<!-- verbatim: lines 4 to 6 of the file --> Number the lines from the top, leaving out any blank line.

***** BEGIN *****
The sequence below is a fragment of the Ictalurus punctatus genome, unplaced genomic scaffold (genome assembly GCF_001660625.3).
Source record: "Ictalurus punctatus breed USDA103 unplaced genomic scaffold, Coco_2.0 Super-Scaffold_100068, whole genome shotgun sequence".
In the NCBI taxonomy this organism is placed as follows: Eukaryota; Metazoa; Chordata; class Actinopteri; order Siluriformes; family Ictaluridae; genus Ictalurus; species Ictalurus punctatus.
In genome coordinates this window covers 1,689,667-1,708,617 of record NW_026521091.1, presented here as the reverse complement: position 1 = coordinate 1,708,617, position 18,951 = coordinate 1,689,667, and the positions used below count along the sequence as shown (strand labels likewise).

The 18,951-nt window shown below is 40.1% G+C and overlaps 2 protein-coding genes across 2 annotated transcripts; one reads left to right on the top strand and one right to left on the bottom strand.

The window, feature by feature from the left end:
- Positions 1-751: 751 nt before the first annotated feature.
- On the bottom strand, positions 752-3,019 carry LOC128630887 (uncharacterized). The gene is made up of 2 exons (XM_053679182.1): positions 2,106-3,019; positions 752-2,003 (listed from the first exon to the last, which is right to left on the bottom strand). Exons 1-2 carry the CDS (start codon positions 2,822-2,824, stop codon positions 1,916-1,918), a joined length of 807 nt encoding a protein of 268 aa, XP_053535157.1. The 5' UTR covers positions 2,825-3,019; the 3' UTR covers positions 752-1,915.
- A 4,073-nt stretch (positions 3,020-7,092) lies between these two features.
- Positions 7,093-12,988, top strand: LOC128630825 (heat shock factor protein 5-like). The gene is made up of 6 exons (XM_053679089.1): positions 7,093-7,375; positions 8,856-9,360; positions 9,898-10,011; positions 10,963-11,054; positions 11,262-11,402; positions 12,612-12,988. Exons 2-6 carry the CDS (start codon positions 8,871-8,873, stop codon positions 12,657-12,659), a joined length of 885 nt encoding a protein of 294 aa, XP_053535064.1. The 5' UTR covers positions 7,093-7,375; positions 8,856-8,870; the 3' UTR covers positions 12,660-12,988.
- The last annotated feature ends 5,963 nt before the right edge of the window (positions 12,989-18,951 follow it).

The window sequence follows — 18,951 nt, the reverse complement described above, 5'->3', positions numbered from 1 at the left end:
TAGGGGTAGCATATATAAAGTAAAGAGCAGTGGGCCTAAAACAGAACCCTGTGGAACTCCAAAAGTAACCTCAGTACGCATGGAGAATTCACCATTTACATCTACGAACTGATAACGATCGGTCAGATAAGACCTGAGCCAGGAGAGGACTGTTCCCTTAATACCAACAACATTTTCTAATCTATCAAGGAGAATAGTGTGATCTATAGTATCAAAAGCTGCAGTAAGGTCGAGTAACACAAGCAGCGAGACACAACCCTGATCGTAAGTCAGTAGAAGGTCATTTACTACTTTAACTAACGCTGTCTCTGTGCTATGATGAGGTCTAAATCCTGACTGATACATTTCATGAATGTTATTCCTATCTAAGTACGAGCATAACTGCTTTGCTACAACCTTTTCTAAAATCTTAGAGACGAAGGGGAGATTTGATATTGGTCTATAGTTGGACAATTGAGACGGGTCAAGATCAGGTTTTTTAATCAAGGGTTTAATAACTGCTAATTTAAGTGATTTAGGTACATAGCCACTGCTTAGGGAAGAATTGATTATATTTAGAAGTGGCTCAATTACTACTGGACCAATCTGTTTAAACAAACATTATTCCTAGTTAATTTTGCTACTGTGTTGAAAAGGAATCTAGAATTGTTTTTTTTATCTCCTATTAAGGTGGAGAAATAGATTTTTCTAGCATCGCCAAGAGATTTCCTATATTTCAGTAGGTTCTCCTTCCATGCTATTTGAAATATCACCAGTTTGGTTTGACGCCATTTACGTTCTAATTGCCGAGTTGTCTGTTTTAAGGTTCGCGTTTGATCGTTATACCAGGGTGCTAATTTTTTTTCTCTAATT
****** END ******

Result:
In genome coordinates this window covers 1,689,667-1,708,617 of record NW_026521091.1, presented here as the reverse complement: position 1 = coordinate 1,708,617, position 18,951 = coordinate 1,689,667, and the positions used below count along the sequence as shown (strand labels likewise).

The 18,951-nt window shown below is 40.1% G+C and overlaps 2 protein-coding genes across 2 annotated transcripts; one reads left to right on the top strand and one right to left on the bottom strand.

The window, feature by feature from the left end: